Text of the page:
A couple of months ago, on an excursion to Boom Boom Chicken in Fort Lee, we stumbled upon Prime & Beyond, a Korean steakhouse and butcher shop.  The entrance was alluringly displayed with aging cuts of beef in temperature controlled cases and a few takeout items; the dining room had the dark leather booths of a hearty eating establishment.  We had to come back.

Lunch was the time to go with it’s simple, less expensive menu – hamburger, hot dog, steak, and bone soups.  Dinner is meat priced by the pound.  We got to the restaurant just as it was wrapping up lunch, so we had only one choice – steak and rice.  I can’t complain, for $20, my perfectly delicious steak came with rice, a fried egg on top, and salad.  Our young amiable host told us that the steak –  a thin, melt in your mouth piece – was a wet-aged ribeye, compared to their selection of dry-aged steaks, which are “crazy, nutty”.  He’s the butcher; his brother, the restauranteur.

He also informed us that they would be opening a Prime & Beyond in Manhattan in a few months.  I’m happy and sad for the same reason – they’ll be closer.  Steak this good should be more conveniently located, but at the same time, I love that we found this place and it took good effort to get here – train, bus, foot.  We didn’t read about it, or hear about it from anyone, it just looked good and unique.  Of all the restaurants on Main Street, we believed in this one.  And it succeeded.

Something Out of Nothing

June 15, 2010

 

It would have been a shame to throw out the poaching liquid from boiled potatoes and chicken.  With the help of a few well placed ingredients, the fortified water is transformed into a thai vegetable stock.  Shallots, lemongrass, and ginger, all a little past their prime, become more than the sum of their parts to create a fragrant broth after an hour on the stove.   Part alchemy, part Charlie Chaplin’s boot soup, all good.

Thai Vegetable Stock

– chop one onion or two big shallots

-slice a one-inch piece of garlic

-cut one stalk of lemongrass into 4 pieces

-in a stockpot combine all ingredients with 5 cups of water or reserved poaching liquid and 1/2t salt

-bring to a boil, and simmer for an hour

-strain out solids

Extraordinary Giardiniera

June 10, 2010

  

My love for pickles extends to the colorful Old World jars of giardiniera.  Not fancified or modernized with wasabi or heirloom beets, the combo of carrots and cauliflower are preserved in a white wine vinegar, that’s it.  Usually when I pick up a jar, it is the dustiest product on the shelf.

Paired with another dusty product on my shelf, herbes de provence, it makes for a Mediterranean influenced chicken salad.  The pickled giardiniera gives the immediacy of crunch and tanginess, whereas the herbes de provence add a fragrant undertone that lingers against the plain canvas of shredded chicken and mayonnaise.  A little old makes for a lot of good.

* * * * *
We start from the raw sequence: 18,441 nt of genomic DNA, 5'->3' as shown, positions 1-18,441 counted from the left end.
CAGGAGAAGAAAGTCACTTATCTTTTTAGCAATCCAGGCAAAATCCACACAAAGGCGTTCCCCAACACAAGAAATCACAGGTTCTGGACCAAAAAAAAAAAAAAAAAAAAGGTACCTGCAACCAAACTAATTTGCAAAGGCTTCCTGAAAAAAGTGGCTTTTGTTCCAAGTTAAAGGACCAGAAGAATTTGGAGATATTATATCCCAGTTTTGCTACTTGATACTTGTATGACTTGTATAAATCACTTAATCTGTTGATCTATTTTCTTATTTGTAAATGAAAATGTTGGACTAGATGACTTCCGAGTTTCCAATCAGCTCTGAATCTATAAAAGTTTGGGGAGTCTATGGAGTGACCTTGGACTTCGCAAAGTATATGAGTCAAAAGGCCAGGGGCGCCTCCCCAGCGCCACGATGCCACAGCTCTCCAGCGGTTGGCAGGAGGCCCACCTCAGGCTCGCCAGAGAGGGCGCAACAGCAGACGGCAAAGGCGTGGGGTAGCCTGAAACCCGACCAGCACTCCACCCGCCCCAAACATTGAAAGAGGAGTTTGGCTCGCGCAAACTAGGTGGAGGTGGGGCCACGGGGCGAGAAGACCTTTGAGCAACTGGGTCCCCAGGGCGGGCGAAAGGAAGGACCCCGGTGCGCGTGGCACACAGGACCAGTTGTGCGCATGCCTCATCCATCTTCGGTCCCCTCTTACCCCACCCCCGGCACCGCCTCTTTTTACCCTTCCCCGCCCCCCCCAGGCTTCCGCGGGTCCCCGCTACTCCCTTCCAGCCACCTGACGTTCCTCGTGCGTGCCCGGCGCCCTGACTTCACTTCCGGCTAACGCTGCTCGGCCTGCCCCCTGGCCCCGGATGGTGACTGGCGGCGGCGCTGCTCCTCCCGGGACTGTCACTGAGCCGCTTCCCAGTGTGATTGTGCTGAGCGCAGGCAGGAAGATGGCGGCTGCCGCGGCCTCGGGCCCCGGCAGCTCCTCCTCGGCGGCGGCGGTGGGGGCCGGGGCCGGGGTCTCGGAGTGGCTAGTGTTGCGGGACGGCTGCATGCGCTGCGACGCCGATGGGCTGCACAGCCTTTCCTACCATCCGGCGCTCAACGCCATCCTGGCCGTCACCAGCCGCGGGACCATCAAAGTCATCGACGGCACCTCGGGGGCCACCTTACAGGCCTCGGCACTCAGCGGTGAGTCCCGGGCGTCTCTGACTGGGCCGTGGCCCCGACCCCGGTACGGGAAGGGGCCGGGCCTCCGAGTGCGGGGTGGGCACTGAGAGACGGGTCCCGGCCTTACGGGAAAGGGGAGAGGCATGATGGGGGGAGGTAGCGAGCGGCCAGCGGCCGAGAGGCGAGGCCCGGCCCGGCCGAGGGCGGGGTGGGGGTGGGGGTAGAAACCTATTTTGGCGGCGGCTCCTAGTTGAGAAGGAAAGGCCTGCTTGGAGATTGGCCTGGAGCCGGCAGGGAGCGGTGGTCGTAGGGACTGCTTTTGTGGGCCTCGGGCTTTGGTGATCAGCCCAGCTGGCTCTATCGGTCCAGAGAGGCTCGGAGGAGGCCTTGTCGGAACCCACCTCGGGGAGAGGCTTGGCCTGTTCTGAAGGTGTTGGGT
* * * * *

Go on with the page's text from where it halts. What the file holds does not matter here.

Giardiniera Chicken Salad

-dice 1/2 cup giardiniera

-combine 1 1/2 cups shredded chicken, 1/4 cup mayonnaise, 1T giardiniera juice, 1t herbes de provence, 1/4t black pepper, giardiniera, and 2T minced basil, optional

-serve over greens or in a sandwich

Do I Really Need…

June 8, 2010

Another measuring spoon?  It’s not like owning another Ferrari, but since I already own so many, is it necessary?  The limited room in The Littlest Kitchen would suggest not, but I have been needing an extra tablespoon measure since I recently broke one.  I like to have at least two – one wet, one dry.  This dual table/tea spoon measure from Muji is irresistibly elegant, a single piece of stainless steel without any nooks and crannies.  I’m happy to add it to my growing collection.

The Home Lab

June 3, 2010

  

At the behest of my illustrious Jamaican barbecue host, I made ginger ale for batches of Dark and Stormy.  Duly skeptical at first, and a little icked-out – yeast is in ginger ale? – I was curious enough to try it.  The link that he had sent me had the overwhelming detail and precision of a science project, down to the kind of grater to use for the ginger.  I could not go astray.  It took me longer to read the instructions than to actually make it.  In short and committed to memory:

-combine 1 cup sugar and 1/4t yeast to an empty, dry 2 liter bottle

-mix 2T grated ginger and the juice of 1 lemon in a measuring cup, add to bottle

-fill bottle with water, leaving an inch at the top

-let sit for 24 to 48 hours

 

The instructions were emphatic about not using a glass bottle because it could explode due to the buildup of pressure.  In the unfortunate event of a messy explosion, I let it sit in the tub to keep it contained.  The end result was tasty, a far cry from Schwepp’s.  Sweet and spicy, but not quite effervescent, it could have used more than the day that I gave it to ferment.  As quickly as it was made, it was gone shortly thereafter.

Rating Raita

June 1, 2010

           

Since pulling out Mark Bittman’s recipe for seven variations of raita from the May 29, 2008 New York Times, I have been eating raita with everything for weeks.  Not just the Indian inspired dishes that I’ve been making as an excuse for ghee, but on eggs, as a dip, anything that needs a spot of creaminess, spiciness, and crunchiness.  The mix-ins vary in texture from crunchy radishes to mushy bananas, and there is a constant linger of cumin and heat.  Dannon should give these savory versions a try.  Notes on the variations:

plain – a healthy alternative to sour cream

cucumber mint – I like my tzatziki more

mixed vegetable – crisp and refreshing from the radishes and red pepper

beet – pretty in pink, I prefer potato

potato – not crunchy, not mushy, but that assuring soft and structured potato salad feel

chickpea – I feel so healthy eating this

banana coconut – sweet and pleasantly squishy

I bailed on the tomato raita, given that tomatoes are out of season and that there’s minced onion, no thanks.  I’ve also strained it for a thicker version, which makes for better dips.  Dare I say it, I think it agrees with me.